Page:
Been a while since I've been on the ole Home Brew Talk however during my time away I've been working on a nano brewery start up called the Frothy Beard Brewing Company in Charleston, SC. Just last week we got our federal papers in and are still waiting on state. Though I am by no means an expert there are a couple things I have learned that you should consider when choosing between a Nano Brewery and Brew Pub. First of all, brewpubs are incredibly expensive. The funny part is that it's not the brewery section that creates this expense but the restaurant part. Multiple employee's, health insurance, workman's comp, taxes, licensing, building costs, and food expenses mount up quickly. Here in Charleston, I wouldn't even think about starting a brew pub without $200,000.00 in the bank. (and that money should be used to secure a larger loan to even get into the ballpark) There are exceptions however; I have often thought of a brewcafe type thing that would require the menu to be heavily limited and cheap with little to no food prep experience to prepare but if you are here in SC you won't be able to distribute and sell beer out of the cafe/pub. You have to choose one or the other.

Getting back to your question, we are starting with a large amount of equipment that we already own and even then we are required to heavily modify it so that we can cut corners. (IE turning our boil kettle into an electric kettle to save money on fuel) We started this project about 3 years ago and I estimate that our total money spent right now is probably near the $20k region for everything. Keep in mind that this number also reflects the fact that we had to finance our kegs because if we were to buy them outright the kegs alone would cost $13,600.00 for 200 1/6's and I'm talking about the plastic sankes, none of that fancy schmancy aluminum people keep talking about. That goes for fermenters too. Don't even think about aluminum. You can't afford it. I would say as a general rule that if you require anything made out of aluminum you should immediately think can this piece of equipment be made out of plastic and still perform the same function? That thought alone will save you hundreds of dollars for your start-up. Also, glycol systems are out the window as well because you won't be able to afford the aluminum conicals, let alone the ones that are jacketed, so expect to keep a large enough space at fermentation temps.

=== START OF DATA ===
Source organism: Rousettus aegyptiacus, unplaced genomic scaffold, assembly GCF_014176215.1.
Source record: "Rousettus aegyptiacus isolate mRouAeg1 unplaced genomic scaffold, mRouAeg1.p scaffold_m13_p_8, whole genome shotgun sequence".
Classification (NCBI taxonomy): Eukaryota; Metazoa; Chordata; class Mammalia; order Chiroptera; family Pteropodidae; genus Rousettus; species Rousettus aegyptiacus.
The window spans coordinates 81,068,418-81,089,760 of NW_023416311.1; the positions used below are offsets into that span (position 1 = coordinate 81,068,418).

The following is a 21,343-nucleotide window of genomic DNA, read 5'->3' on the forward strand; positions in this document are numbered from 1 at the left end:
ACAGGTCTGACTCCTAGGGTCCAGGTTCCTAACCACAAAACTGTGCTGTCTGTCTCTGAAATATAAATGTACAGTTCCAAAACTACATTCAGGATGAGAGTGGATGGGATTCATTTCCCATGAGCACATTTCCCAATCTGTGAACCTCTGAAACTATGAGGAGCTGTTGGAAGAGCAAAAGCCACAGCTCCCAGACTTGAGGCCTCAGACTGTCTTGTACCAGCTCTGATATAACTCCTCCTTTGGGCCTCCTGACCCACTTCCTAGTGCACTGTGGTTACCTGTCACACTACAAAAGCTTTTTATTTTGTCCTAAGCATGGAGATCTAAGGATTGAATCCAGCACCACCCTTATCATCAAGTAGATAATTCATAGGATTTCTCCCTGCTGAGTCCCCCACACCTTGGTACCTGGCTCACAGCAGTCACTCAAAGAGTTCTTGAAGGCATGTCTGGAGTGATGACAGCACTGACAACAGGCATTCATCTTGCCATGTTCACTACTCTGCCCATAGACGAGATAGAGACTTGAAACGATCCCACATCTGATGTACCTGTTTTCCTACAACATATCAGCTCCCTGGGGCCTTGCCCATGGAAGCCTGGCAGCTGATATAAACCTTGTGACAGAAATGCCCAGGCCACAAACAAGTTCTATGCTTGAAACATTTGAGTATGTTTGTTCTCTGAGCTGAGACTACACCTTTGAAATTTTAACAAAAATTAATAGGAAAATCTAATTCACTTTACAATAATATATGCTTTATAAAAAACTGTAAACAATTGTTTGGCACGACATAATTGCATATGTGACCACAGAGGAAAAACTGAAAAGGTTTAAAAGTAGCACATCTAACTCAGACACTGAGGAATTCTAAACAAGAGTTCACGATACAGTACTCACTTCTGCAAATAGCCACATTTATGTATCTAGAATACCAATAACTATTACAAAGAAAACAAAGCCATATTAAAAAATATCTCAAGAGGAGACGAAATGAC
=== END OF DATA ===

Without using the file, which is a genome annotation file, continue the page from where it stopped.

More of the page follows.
Here in the wonderfully conservative state of South Carolina breweries aren't allowed to serve pints, only 4, 4oz tastings and growlers. Also, the three tier system still reigns supreme so distribution cost is a factor as well for us. It sounds like TohperM's fellow brewclub member lives in a much more suitable state with more flexibility. We chose to start in South Carolina because the laws are changing rapidly, the market isn't over saturated and Charleston itself has a vibrant local scene.

Hope this info helps!

Steve
Hey there,

How easy was it getting your federal permit? I'm in the process of starting a nano as well. I have secured my business license and have started the process of securing the state and federal licensing. It sounds like from talking with my state agent that the Feds are hard to deal with. Especially on location choices. What has been your experience?

Thanks
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Old 01-27-2013, 10:34 PM   #17